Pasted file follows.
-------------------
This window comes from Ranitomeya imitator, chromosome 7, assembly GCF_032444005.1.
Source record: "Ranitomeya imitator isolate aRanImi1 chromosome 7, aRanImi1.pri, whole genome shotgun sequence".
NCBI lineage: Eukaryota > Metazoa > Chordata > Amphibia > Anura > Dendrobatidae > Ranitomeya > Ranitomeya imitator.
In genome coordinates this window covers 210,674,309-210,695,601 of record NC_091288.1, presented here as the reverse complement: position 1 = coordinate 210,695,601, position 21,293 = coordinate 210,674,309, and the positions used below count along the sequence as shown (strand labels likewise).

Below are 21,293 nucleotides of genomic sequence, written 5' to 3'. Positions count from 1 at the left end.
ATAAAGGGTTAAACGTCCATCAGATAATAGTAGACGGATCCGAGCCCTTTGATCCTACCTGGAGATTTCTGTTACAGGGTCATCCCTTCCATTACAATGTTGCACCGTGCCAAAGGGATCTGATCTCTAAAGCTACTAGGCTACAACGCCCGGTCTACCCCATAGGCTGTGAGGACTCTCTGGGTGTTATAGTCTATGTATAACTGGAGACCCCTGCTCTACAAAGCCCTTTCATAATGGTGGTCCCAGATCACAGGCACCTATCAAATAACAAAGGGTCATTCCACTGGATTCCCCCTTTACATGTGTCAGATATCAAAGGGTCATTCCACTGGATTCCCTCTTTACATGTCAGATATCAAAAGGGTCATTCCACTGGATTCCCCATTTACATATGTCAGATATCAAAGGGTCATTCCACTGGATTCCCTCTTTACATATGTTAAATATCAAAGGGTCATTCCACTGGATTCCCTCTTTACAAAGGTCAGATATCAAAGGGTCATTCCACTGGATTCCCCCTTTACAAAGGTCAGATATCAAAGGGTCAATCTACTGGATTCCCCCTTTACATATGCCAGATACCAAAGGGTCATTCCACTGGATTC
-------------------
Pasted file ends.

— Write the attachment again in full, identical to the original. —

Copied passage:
This window comes from Ranitomeya imitator, chromosome 7, assembly GCF_032444005.1.
Source record: "Ranitomeya imitator isolate aRanImi1 chromosome 7, aRanImi1.pri, whole genome shotgun sequence".
NCBI lineage: Eukaryota > Metazoa > Chordata > Amphibia > Anura > Dendrobatidae > Ranitomeya > Ranitomeya imitator.
In genome coordinates this window covers 210,674,309-210,695,601 of record NC_091288.1, presented here as the reverse complement: position 1 = coordinate 210,695,601, position 21,293 = coordinate 210,674,309, and the positions used below count along the sequence as shown (strand labels likewise).

Below are 21,293 nucleotides of genomic sequence, written 5' to 3'. Positions count from 1 at the left end.
ATAAAGGGTTAAACGTCCATCAGATAATAGTAGACGGATCCGAGCCCTTTGATCCTACCTGGAGATTTCTGTTACAGGGTCATCCCTTCCATTACAATGTTGCACCGTGCCAAAGGGATCTGATCTCTAAAGCTACTAGGCTACAACGCCCGGTCTACCCCATAGGCTGTGAGGACTCTCTGGGTGTTATAGTCTATGTATAACTGGAGACCCCTGCTCTACAAAGCCCTTTCATAATGGTGGTCCCAGATCACAGGCACCTATCAAATAACAAAGGGTCATTCCACTGGATTCCCCCTTTACATGTGTCAGATATCAAAGGGTCATTCCACTGGATTCCCTCTTTACATGTCAGATATCAAAAGGGTCATTCCACTGGATTCCCCATTTACATATGTCAGATATCAAAGGGTCATTCCACTGGATTCCCTCTTTACATATGTTAAATATCAAAGGGTCATTCCACTGGATTCCCTCTTTACAAAGGTCAGATATCAAAGGGTCATTCCACTGGATTCCCCCTTTACAAAGGTCAGATATCAAAGGGTCAATCTACTGGATTCCCCCTTTACATATGCCAGATACCAAAGGGTCATTCCACTGGATTC